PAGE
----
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It shouldn’t come as a shock that two conservatives opening a political consulting firm are only interested in promoting conservative ideas, campaigns, and candidates. What’s surprising—even alarming—is that Ann Arbor, MI, could fine the small firm $500 a day for doing so.
That may sound like something from a dystopian novel, but it’s actually at the center of a lawsuit filed by Grant Strobl and Jacob Chludzinski, founders of ThinkRight Strategies. A two-man shop, ThinkRight offers to provide advocacy services like campaign websites, slogans, speech writing, debate coaching, and more.
Yet, a law in Ann Arbor—where ThinkRight recently started—forbids even political consultants from doing what the law deems “discrimination” based on “political beliefs.”
If that sounds like a bizarre overreach, it’s only because it is.
Consider what that means from Grant’s perspective. A childhood illness piqued his interest in politics. Diagnosed with scoliosis, Grant’s doctor insisted he should see a surgeon about the painful condition. His mother, however, wanted to explore physical therapy first.
But Grant’s doctor would not be persuaded. At the time, Michigan law required a doctor’s referral to see a physical therapist. Without a doctor to sign off on the treatment, Grant and his mother had to look outside the state, taking regular trips to Wisconsin for his physical therapy appointments.
The approach worked, and Grant was able to avoid surgery. The experience also helped him see the real-life implications that laws can have. Soon, Grant and his mom were volunteering on a campaign for a Republican candidate who wished to reform the law that had forced them out of the state just to see a physical therapist.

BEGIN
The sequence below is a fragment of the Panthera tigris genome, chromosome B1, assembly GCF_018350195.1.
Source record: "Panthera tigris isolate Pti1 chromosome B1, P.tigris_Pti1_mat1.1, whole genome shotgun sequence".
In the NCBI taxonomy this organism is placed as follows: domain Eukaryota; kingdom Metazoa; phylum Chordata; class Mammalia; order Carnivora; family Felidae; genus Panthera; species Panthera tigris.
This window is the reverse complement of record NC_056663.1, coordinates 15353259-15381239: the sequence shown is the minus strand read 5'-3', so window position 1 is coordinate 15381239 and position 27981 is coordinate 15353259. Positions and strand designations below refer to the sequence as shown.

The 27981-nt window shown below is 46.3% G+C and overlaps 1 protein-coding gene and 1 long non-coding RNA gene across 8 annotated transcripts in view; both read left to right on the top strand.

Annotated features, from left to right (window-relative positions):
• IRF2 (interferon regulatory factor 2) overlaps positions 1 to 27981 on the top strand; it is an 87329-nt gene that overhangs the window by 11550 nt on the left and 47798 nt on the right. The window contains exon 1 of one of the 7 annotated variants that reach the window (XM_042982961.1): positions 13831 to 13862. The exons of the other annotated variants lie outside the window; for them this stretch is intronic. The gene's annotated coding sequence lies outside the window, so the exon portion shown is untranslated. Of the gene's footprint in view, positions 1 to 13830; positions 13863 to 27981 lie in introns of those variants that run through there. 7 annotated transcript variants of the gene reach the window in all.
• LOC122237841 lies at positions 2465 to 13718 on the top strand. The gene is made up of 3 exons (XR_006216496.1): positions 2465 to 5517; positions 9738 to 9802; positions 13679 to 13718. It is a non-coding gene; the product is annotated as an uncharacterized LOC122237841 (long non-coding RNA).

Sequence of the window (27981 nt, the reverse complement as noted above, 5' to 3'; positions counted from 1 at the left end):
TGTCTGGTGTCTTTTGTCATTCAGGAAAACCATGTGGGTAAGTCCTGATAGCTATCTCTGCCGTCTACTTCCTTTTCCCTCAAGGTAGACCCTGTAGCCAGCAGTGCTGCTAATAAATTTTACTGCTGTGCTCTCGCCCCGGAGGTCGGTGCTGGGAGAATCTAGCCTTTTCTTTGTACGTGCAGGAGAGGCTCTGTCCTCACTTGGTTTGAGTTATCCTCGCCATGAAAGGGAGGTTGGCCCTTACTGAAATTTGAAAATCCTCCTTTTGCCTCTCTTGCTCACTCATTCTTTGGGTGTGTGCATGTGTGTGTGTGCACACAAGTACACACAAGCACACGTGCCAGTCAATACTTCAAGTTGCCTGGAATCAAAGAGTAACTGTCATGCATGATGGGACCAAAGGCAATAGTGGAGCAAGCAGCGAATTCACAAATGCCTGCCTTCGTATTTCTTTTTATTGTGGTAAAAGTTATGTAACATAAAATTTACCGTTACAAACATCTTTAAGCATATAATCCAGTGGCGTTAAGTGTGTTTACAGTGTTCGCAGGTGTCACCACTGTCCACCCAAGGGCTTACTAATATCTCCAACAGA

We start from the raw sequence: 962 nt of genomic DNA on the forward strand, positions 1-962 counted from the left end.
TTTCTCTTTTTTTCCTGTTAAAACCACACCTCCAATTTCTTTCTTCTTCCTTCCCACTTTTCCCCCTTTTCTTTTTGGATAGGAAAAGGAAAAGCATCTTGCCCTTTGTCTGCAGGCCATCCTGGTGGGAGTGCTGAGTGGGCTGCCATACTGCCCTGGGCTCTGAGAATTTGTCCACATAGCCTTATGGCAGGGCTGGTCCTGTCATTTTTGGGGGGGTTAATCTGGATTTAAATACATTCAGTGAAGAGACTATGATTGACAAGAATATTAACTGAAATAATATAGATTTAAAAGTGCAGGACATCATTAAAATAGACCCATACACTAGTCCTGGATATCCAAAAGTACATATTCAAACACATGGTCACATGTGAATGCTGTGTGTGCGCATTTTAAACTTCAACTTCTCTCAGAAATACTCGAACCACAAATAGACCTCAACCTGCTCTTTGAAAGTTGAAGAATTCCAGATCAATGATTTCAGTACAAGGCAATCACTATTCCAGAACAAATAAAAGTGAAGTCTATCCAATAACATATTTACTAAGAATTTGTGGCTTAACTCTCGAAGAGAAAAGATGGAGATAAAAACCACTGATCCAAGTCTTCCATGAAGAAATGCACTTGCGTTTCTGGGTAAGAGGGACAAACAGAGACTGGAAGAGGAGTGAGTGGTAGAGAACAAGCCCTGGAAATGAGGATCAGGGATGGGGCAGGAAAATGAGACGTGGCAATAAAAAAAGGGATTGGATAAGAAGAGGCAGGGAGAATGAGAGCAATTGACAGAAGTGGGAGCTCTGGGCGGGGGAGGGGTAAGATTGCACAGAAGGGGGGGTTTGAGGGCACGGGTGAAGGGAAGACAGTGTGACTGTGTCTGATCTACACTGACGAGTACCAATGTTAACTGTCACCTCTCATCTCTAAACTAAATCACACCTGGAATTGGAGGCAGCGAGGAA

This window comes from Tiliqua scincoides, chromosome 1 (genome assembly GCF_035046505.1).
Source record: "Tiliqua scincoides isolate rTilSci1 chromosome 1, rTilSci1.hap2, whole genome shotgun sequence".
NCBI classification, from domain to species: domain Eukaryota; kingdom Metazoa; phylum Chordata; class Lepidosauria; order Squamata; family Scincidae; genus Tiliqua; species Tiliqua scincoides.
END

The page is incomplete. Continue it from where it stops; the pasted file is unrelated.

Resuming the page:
That was just the beginning of Grant’s conservative advocacy. He went on to help other conservative politicians, found and lead chapters of a conservative group—Young Americans for Freedom—at his high school and college, and speak out in the local and national press for conservative ideals.
For Grant and Jacob (who, like Grant, is a committed Christian and political conservative who has spent years promoting his beliefs), it would be unthinkable to promote ideals in conflict with their own. Their skills and services aren’t just value-neutral commodities; they’re an expression of who they are to the core.
Despite all this, Ann Arbor’s law threatens to commandeer those skills and force ThinkRight to promote opposing political agendas or be fined out of business for noncompliance.
And the same law endangers others. Imagine a Democratic speechwriter based in Ann Arbor. If her business offers its services to Democrats like Michigan Congresswoman Rashida Tlaib, she could be compelled by law to pen a rally script for President Trump the next time he visits the Wolverine State. This law is a nightmare-turned reality.
If the government can hijack Grant and Jacob’s voice, everyone’s freedom is at risk. Americans disagree about many political issues, but we should all agree on our freedom to disagree. Yet, Ann Arbor law threatens that fundamental freedom.
And Ann Arbor’s coercive law isn’t exactly an outlier. Across the country, we’ve seen government crusades to punish business owners who gladly serve everyone but cannot promote certain messages through their artistic design.
Creative professionals like Masterpiece Cakeshop owner Jack Phillips, Arlene’s Flowers owner Barronelle Stutzman, and Hands On Originals owner Blaine Adamson—whose case goes before the Kentucky Supreme Court on Aug. 23—are just a sampling of the ever-growing list of victims created when governments apply these laws to strip freedom in favor of ideological conformity. These governments aren’t fostering civility; they’re destroying it, along with the hard-earned livelihood of peaceable citizens.
Americans should be free to choose for themselves which political positions they promote. That should go without saying. But Ann Arbor’s law is just one more example of why that freedom, though guaranteed under the First Amendment, can never be taken for granted.
Jay Hobbs (@hobbnobbin on Twitter) is deputy director of media communications for Alliance Defending Freedom.Published in